In a curious twist of events, on Aug. 10, 1944, the Bulloch Herald reported that plans were finalized for the county's new prisoner-of-war camp. The barbed-wire compound was being built on Dover Road near the city limits. At first, talks were underway to build two camps — one near Portal and one in Statesboro — but those plans were shelved and the decision was made to build a single large camp to be open until at least October 15, 1944.
The camp was to house some 150 Italian and German prisoners and would have a large military police contingent to handle security issues. Bulloch County commissioners agreed to pay for the camp's basic construction and to provide lights, water and telephone service as well as to observe War Department regulations when erecting the security fence and prisoners' quarters.
According to the U.S. Army, Statesboro's camp would be one of 26 such facilities constructed across the South's "Peanut Belt." Not surprisingly, the prisoners would be responsible for harvesting the county's peanut crop.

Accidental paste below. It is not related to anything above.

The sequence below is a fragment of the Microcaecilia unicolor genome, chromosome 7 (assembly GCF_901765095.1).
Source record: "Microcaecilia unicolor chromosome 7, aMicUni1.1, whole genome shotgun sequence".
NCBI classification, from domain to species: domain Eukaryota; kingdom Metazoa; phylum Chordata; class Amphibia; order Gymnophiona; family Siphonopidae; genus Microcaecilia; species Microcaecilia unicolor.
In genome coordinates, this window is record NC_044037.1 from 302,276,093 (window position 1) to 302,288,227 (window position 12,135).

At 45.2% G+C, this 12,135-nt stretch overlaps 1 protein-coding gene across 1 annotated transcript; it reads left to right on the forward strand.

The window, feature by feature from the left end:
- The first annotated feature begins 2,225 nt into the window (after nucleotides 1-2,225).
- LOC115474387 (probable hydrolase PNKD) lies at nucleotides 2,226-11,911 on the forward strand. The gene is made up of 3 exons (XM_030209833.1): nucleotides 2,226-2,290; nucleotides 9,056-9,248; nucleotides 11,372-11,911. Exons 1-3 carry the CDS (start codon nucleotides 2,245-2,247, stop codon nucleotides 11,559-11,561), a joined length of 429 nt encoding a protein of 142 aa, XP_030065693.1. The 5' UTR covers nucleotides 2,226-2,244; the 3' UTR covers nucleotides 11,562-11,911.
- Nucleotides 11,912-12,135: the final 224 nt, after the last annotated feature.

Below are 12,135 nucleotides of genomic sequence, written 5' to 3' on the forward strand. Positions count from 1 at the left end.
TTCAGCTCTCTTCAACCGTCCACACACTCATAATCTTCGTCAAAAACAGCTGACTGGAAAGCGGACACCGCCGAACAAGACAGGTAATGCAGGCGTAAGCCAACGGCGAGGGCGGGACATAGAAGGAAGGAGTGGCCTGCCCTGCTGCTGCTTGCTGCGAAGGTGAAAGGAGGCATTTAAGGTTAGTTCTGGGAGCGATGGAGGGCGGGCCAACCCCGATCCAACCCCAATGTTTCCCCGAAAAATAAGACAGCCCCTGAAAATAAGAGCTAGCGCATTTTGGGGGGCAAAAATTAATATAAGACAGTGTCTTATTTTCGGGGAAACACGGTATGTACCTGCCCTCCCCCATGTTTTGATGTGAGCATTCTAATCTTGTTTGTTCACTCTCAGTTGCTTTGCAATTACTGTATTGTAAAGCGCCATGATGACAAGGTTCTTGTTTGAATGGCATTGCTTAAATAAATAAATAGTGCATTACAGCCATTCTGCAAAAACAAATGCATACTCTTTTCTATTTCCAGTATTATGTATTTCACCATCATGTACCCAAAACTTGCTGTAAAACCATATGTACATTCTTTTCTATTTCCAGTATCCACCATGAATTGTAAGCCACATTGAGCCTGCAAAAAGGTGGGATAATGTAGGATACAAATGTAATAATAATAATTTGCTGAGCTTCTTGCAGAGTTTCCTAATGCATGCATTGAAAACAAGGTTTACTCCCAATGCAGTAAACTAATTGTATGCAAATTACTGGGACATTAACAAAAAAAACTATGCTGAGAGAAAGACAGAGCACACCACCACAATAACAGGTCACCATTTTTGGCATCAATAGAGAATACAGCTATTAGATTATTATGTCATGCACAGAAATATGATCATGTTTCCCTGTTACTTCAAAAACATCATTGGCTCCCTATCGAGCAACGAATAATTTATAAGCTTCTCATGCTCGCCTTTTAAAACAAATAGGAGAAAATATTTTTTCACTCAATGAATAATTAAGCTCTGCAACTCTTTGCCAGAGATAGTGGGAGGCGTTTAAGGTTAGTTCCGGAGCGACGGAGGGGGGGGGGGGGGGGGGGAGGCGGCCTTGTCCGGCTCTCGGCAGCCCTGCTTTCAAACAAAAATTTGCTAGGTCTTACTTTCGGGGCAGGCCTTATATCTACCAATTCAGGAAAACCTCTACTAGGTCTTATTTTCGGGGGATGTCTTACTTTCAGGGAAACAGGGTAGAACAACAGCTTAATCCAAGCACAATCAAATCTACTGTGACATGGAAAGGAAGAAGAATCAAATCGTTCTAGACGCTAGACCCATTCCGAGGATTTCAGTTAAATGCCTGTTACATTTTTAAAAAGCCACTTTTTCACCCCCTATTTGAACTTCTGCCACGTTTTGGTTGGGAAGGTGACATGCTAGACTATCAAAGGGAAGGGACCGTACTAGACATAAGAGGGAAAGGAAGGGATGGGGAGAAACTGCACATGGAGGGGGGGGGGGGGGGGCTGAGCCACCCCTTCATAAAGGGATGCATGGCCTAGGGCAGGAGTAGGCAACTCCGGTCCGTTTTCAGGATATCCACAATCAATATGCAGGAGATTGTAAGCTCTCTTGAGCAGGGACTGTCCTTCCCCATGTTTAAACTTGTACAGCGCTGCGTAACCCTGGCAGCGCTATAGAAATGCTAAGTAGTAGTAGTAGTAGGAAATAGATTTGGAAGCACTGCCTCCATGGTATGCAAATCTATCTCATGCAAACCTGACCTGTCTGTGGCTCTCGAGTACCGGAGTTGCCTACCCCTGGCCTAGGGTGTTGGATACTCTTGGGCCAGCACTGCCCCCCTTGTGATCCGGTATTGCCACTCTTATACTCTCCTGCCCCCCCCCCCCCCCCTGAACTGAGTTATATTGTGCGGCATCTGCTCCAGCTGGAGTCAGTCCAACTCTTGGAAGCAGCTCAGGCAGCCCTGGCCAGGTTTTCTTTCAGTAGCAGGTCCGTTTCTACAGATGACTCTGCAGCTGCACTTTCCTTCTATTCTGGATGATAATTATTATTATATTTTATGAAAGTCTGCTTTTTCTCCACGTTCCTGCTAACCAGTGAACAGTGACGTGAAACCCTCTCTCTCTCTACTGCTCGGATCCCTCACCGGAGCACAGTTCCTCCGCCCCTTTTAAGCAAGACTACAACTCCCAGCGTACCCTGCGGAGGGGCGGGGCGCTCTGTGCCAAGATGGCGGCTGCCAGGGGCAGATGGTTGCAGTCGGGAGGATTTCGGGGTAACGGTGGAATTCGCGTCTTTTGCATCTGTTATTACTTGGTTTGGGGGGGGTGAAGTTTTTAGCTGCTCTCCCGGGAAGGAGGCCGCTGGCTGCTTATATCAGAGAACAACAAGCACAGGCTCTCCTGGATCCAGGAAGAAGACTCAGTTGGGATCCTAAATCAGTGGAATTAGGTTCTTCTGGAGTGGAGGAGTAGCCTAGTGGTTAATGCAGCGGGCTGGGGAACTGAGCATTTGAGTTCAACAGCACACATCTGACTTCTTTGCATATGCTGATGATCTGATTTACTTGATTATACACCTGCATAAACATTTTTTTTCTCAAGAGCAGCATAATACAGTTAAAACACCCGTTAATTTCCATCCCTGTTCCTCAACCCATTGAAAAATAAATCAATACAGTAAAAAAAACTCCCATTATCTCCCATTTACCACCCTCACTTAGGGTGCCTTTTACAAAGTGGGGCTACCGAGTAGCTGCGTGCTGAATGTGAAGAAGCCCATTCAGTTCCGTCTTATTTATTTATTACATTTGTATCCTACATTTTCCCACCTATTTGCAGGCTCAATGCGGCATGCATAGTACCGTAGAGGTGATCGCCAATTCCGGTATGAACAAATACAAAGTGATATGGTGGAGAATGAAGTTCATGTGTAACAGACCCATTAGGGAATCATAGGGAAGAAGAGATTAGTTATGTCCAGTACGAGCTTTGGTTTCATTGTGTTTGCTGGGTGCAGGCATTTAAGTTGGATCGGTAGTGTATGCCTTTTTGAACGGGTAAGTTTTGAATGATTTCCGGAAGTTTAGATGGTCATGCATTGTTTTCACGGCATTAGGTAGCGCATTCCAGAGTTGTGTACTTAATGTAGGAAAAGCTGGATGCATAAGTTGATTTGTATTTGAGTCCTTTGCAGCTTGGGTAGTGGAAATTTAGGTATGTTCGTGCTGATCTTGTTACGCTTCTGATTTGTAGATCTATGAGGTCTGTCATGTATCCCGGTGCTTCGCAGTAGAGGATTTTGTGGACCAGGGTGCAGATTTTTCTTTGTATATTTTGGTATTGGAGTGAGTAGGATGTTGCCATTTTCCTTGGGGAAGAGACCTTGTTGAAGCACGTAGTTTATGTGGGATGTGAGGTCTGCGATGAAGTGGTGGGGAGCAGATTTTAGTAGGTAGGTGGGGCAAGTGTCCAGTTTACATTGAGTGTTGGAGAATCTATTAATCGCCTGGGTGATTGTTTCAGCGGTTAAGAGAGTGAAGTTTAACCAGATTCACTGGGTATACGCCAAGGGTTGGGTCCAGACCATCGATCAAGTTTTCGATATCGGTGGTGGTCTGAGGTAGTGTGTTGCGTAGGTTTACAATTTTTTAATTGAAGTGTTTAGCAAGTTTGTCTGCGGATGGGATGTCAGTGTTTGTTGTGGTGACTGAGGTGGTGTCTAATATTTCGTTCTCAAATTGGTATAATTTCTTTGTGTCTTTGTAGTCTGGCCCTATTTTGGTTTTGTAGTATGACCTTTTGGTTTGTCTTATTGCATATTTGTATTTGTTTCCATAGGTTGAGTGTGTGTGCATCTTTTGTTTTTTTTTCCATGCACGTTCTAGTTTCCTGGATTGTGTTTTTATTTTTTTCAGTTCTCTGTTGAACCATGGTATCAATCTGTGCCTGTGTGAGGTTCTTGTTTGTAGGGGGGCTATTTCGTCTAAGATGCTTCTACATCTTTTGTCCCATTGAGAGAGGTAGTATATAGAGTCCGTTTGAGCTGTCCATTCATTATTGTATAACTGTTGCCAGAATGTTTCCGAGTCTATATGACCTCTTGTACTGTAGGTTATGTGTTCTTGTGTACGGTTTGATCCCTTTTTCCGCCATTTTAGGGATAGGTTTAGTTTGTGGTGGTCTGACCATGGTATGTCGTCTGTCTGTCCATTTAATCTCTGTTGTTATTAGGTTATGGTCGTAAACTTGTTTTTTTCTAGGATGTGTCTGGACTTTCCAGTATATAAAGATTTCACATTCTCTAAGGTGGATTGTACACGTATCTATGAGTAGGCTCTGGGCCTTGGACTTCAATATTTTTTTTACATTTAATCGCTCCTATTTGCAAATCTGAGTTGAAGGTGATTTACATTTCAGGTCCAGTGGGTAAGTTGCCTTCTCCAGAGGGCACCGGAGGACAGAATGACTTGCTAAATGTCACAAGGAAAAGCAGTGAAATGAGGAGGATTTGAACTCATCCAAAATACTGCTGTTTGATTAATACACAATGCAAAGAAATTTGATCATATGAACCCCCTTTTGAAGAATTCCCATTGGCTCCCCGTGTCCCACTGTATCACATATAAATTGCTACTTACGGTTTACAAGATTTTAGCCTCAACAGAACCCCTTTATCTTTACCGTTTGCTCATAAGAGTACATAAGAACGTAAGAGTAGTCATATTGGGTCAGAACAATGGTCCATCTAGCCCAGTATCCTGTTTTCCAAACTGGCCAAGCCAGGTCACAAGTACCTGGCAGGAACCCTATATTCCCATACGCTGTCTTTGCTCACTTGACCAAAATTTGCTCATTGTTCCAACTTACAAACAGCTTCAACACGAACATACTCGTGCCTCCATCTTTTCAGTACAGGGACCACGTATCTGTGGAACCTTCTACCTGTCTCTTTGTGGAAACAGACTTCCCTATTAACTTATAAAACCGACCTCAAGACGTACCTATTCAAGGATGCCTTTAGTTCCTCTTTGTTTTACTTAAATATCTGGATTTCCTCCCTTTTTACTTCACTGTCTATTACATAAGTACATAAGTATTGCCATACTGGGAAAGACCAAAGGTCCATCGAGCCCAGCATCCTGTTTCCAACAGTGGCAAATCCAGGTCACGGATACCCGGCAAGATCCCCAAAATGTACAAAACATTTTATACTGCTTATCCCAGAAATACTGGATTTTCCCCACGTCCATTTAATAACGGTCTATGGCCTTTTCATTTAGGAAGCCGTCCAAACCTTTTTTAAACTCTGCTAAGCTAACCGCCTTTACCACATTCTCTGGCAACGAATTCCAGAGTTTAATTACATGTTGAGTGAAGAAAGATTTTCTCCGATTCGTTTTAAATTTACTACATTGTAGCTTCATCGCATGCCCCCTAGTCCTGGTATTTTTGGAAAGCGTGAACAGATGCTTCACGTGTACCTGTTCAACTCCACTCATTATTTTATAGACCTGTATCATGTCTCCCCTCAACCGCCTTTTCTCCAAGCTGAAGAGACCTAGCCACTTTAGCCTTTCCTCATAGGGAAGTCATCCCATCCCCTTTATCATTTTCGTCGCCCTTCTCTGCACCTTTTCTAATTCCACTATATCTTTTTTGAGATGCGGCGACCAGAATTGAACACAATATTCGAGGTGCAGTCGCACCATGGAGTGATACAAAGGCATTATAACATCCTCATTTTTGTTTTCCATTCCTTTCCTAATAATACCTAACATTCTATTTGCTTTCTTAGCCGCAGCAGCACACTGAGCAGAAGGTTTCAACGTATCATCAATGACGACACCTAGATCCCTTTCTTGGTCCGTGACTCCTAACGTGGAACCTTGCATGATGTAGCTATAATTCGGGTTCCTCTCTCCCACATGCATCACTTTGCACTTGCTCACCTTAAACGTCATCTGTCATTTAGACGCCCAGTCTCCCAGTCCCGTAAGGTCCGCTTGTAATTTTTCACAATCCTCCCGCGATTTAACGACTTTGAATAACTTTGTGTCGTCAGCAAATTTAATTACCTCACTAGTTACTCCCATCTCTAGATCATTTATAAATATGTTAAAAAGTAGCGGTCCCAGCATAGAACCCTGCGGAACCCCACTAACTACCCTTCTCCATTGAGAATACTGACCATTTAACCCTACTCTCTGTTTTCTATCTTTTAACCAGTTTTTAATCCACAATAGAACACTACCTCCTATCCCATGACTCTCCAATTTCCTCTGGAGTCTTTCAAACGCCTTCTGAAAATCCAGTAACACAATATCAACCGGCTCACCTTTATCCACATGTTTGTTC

According to John T. Allen, the state's emergency farm labor assistant for Bulloch County, there would be at least 110 POWs available to work on local farms. While guards were available to oversee the prisoners work, each farmer was responsible for his own group's transportation needs.
According to Allen, once the manpower was available, less than 20 percent of the requests for laborers could be filled, and all manpower was reserved within several hours after registration opened. Each prisoner was to be paid “the standard wage for such work — 40 cents per hour per man.”
Once they picked the peanuts, they were to hang them on poles, which were 8 feet long. The workers were paid 23 cents per stack placed by hand and 14 cents per stack if pitchforked. Each laborer was expected to complete seven stacks per day by hand or 12 stacks per day by pitchfork.
According to the Oct. 19 edition of the Bulloch Herald, some 57,000 stacks of peanuts were erected by 2,125 men in 38 days, with each stack weighing between 75 and 100 pounds. According to Allen, it is likely that without the help of the POWs, much, if not all, of Georgia's peanut crop might have gone unpicked and left to rot.
Roger Allen is a local lover of history. He provides a brief look at the area's historical past. Email Roger at firstname.lastname@example.org.